Tiger Lily warrants every moment I spend reading about her.
Au revoir from Cow Country and I look forward to your next installment.
Jill x

PS The more likely version of my old old age will be of me on the shores of Trout Lake bogarting a can of Schlitz, swatting mosquitos and trying to shock the younger family members with obscene Scrabble words.


Today, it was a total shoe meltdown

Yes, I am still here. Yes, I am back to work. It is going, okay (but that's the median).

My daughter, nine, is at a birthday party tonight. They are having pancakes and watching High School Musical 2. She was looking forward to it very much.

We went to our local toy store for a gift. Our budget for party gifts is always $15-$20, sharp; kid-wrapped with a homemade card. We usually have no trouble with that budget. But today was different. My girl walked up and down the aisles, forlorn, picking out $50 presents for her friend time and time again.

I was no-ing, and suggesting all manner of things when I noticed she was going to tantrum, and burst into tears. She kept saying, "She won't really like that. That's not really her style. I am not really sure that that's her thing."

SOOOOOO complicated, it seemed.

I finally put the whole thing on pause and we left the store. I held onto her little hand gently and blurted, "You are a very good friend. You are thoughtful, you are happy for her birthday. (Long silence, quiet tears followed.) What is troubling you? Are you worried that your friend won't like you if you do not give her a very big, special present?"

She was silent. I added, "I don't think Z gave you a present last year at your party. And, come to think of it, I don't think that Z ever thanked you for that monogrammed headband you carefully picked out for her birthday last year." (All true, I might add).

"I know," she said. "She never said that she liked it either."

I started to get it. "So, why are you concerned about the gift you give your friend today?"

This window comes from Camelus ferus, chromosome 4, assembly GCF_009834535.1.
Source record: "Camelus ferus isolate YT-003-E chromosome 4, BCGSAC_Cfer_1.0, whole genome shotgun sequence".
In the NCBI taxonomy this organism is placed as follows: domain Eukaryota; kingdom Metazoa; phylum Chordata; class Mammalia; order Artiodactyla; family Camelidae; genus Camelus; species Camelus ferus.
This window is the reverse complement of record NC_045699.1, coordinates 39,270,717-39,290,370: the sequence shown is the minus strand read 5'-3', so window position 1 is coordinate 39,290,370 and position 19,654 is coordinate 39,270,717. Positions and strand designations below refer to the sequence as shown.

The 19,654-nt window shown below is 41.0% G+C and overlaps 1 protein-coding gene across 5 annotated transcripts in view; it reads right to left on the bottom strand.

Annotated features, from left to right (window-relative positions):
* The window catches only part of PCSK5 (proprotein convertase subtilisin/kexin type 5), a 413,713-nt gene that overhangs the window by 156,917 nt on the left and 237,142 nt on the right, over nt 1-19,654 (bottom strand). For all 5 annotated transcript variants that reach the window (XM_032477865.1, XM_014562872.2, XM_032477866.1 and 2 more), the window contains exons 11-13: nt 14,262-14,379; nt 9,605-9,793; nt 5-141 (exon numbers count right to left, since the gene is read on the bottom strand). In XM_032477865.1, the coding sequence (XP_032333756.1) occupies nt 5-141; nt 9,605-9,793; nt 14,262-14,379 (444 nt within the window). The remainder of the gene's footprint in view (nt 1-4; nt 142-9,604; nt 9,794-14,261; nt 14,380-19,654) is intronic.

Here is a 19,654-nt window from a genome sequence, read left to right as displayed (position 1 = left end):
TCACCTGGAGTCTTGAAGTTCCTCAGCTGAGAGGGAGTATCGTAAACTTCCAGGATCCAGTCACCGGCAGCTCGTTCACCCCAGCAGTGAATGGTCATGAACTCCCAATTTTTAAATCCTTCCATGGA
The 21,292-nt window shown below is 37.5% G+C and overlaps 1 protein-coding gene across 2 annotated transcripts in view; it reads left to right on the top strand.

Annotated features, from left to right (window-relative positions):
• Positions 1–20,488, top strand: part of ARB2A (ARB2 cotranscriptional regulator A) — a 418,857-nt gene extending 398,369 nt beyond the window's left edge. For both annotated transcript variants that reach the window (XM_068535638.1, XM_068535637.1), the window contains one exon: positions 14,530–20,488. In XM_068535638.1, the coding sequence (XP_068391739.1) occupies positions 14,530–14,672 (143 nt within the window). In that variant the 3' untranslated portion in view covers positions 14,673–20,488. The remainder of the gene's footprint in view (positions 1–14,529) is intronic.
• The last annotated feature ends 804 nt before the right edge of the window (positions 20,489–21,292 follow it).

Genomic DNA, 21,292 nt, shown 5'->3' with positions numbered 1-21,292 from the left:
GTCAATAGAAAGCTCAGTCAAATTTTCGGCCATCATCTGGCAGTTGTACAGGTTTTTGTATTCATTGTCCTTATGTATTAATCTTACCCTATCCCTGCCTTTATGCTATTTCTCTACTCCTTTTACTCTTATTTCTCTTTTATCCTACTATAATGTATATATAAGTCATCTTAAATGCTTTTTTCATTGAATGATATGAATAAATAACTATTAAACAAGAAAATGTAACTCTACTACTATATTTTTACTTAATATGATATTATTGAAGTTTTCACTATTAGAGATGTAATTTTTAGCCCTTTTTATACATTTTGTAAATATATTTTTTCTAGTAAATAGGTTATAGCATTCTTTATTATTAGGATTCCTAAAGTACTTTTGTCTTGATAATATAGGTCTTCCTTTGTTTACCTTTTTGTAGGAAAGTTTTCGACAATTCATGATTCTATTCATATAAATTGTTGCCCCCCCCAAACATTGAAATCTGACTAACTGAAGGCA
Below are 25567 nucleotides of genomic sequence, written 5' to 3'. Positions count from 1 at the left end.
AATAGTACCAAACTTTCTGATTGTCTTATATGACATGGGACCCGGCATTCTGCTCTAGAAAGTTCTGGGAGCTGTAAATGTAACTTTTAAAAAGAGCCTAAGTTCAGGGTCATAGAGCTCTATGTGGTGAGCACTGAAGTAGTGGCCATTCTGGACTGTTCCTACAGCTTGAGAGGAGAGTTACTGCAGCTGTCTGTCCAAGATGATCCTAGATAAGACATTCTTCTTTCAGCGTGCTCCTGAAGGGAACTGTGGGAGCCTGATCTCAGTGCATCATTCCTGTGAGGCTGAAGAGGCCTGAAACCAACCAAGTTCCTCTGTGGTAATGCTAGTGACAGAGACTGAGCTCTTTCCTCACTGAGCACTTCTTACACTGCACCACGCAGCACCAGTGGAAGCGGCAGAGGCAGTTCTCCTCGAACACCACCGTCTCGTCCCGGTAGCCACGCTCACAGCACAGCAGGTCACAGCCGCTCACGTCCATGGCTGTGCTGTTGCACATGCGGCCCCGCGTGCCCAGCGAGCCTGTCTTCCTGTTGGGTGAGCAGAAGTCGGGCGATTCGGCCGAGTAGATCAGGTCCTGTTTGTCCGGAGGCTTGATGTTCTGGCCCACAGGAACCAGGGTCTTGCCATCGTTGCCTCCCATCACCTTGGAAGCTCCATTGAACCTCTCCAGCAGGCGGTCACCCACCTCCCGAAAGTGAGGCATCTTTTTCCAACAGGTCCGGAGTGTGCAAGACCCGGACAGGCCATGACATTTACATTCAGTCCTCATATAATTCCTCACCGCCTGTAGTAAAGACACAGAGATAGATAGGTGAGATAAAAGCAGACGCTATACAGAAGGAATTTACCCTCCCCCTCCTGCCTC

She could not answer.

"Let's keep it simple and fun. Can you let mommy take care of it for you?"

Not sure...

Several hours later, she decided it was time to dress for the party. She came down in a wild, mismatched outfit. The outfit felt confused and it was then an idea sprang out for me.

My daughter was working overtime to impress a friend she really wasn't sure she even liked . . .

When I told her the outfit was a little out of sorts for the occasion (not exactly like that) she burst into tears about the fact that she only has "high heels" (a.k.a., Mary Janes) for winter and since it was nearly 100 degrees outside, and I would not let her wear them, the whole outfit was ruined!

She cried for one half an hour.

She isn't deprived, but she felt a deficit . . . Z is a girl she likes a lot but who doesn't really pay much attention to her.

I figured it needed to run its course and she'd come out of it just fine. I was right.

Thirty minutes later when I went upstairs to see how she was doing, she had on the most natural, pretty party outfit ever: a soft three-tiered peasant skirt in chocolate brown, a gently faded pink tank top, and lovely, simple pink-sequined flip-flops. Her face was washed, her hair in a ponytail. She was plenty: Herself through and through.

We took a hard cover book from her shelf, wrapped it up and got her to the party on time.